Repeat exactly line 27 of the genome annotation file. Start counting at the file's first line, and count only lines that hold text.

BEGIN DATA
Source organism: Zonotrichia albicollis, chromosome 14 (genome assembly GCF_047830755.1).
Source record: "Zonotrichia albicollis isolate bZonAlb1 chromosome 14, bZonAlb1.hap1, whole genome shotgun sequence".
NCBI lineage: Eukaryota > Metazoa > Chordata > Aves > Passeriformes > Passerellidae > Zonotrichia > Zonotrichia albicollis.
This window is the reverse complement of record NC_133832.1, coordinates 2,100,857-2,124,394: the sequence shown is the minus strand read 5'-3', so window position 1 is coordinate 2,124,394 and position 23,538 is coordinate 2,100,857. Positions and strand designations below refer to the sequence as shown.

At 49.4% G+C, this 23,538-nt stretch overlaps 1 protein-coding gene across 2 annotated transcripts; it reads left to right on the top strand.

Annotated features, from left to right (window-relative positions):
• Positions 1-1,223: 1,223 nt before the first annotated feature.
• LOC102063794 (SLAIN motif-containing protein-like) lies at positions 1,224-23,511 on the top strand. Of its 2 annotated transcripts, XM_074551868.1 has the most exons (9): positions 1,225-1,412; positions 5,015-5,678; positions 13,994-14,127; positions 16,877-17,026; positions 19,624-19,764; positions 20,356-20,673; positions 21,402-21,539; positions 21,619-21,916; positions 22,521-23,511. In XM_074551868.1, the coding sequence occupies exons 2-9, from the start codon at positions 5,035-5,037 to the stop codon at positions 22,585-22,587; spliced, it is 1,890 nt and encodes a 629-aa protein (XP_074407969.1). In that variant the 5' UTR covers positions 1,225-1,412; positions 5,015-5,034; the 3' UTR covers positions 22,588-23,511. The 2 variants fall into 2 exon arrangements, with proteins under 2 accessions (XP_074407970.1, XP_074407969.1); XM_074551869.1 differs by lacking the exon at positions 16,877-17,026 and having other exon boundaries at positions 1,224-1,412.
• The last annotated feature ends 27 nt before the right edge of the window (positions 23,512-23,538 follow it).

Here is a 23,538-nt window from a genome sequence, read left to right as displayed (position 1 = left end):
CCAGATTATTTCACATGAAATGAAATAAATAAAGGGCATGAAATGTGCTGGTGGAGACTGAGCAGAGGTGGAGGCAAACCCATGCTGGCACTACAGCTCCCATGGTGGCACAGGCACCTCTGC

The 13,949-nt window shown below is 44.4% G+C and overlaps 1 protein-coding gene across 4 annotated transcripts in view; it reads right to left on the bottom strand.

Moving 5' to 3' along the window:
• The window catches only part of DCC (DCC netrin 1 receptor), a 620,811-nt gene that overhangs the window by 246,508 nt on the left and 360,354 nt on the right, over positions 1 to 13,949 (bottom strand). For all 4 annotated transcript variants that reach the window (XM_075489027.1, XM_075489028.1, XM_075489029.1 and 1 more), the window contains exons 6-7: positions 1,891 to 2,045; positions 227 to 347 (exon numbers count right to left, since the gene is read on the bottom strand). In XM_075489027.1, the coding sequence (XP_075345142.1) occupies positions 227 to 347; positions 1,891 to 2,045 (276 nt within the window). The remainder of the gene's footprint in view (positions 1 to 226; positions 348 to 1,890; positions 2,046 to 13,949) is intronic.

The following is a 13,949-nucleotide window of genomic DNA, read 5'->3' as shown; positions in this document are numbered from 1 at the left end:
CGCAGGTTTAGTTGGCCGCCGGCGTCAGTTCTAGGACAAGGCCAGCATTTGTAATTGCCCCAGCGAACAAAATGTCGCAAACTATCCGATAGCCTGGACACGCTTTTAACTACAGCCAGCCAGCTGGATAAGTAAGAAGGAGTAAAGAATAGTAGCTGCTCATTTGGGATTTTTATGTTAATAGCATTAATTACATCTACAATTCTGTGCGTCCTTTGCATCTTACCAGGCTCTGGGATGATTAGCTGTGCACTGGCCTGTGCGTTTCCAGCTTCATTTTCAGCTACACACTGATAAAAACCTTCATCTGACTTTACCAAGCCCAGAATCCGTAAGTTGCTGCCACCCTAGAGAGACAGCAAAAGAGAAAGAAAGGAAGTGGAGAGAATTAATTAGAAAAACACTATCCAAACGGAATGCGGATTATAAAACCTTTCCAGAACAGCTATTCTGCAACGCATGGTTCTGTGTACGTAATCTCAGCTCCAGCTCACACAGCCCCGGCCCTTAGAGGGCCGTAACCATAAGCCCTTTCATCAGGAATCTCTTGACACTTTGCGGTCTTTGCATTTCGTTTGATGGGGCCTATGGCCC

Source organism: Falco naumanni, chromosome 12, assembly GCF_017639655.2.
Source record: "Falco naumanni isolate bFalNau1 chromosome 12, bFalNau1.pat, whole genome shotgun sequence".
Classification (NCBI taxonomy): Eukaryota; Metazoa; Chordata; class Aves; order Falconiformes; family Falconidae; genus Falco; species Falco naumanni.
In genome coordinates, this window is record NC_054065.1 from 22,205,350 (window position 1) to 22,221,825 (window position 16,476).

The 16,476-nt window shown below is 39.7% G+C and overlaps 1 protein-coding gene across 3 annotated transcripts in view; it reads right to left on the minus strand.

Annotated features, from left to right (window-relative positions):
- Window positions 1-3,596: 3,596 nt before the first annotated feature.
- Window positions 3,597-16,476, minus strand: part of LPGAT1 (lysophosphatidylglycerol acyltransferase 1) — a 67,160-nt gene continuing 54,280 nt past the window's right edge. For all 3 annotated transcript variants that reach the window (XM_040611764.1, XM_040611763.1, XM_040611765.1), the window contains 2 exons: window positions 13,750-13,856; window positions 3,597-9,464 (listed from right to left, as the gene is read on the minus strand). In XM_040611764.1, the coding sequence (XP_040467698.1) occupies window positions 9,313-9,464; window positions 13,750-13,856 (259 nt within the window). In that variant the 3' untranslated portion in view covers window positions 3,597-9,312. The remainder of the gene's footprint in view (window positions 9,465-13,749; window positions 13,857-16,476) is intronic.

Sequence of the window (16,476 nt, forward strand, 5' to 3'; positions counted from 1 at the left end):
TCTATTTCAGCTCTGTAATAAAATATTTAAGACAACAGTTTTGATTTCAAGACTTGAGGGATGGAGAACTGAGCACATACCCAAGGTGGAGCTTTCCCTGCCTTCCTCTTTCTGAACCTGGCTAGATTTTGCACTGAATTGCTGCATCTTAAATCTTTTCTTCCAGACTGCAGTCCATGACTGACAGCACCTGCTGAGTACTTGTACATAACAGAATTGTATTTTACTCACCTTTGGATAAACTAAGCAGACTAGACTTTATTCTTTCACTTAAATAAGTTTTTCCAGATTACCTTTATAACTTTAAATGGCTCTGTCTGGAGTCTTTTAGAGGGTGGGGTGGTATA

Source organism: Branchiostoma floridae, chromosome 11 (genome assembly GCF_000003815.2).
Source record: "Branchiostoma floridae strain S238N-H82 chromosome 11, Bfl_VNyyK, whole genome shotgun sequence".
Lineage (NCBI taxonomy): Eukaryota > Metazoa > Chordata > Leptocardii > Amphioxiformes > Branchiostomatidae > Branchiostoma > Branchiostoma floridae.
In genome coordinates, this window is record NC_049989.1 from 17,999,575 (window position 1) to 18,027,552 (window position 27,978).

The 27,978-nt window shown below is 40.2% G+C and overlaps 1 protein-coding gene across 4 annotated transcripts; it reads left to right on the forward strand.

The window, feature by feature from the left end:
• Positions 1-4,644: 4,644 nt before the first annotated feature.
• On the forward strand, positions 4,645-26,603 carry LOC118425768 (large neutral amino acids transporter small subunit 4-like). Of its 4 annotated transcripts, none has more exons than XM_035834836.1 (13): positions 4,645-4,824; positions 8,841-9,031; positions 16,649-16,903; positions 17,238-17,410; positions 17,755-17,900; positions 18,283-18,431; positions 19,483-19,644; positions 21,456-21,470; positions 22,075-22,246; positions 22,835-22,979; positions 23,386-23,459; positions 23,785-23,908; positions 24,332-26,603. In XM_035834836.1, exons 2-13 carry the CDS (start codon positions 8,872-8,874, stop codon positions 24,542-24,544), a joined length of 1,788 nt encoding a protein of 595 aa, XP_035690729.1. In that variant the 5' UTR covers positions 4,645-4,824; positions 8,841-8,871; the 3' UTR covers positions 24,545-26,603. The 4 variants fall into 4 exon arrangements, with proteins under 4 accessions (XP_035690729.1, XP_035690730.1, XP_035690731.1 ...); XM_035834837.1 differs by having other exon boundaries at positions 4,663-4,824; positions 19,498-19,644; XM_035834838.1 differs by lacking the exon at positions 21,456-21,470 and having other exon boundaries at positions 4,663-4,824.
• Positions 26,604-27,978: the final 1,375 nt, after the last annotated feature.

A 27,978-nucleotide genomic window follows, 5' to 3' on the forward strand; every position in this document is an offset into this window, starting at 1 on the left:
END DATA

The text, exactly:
Source organism: Branchiostoma floridae, chromosome 11 (genome assembly GCF_000003815.2).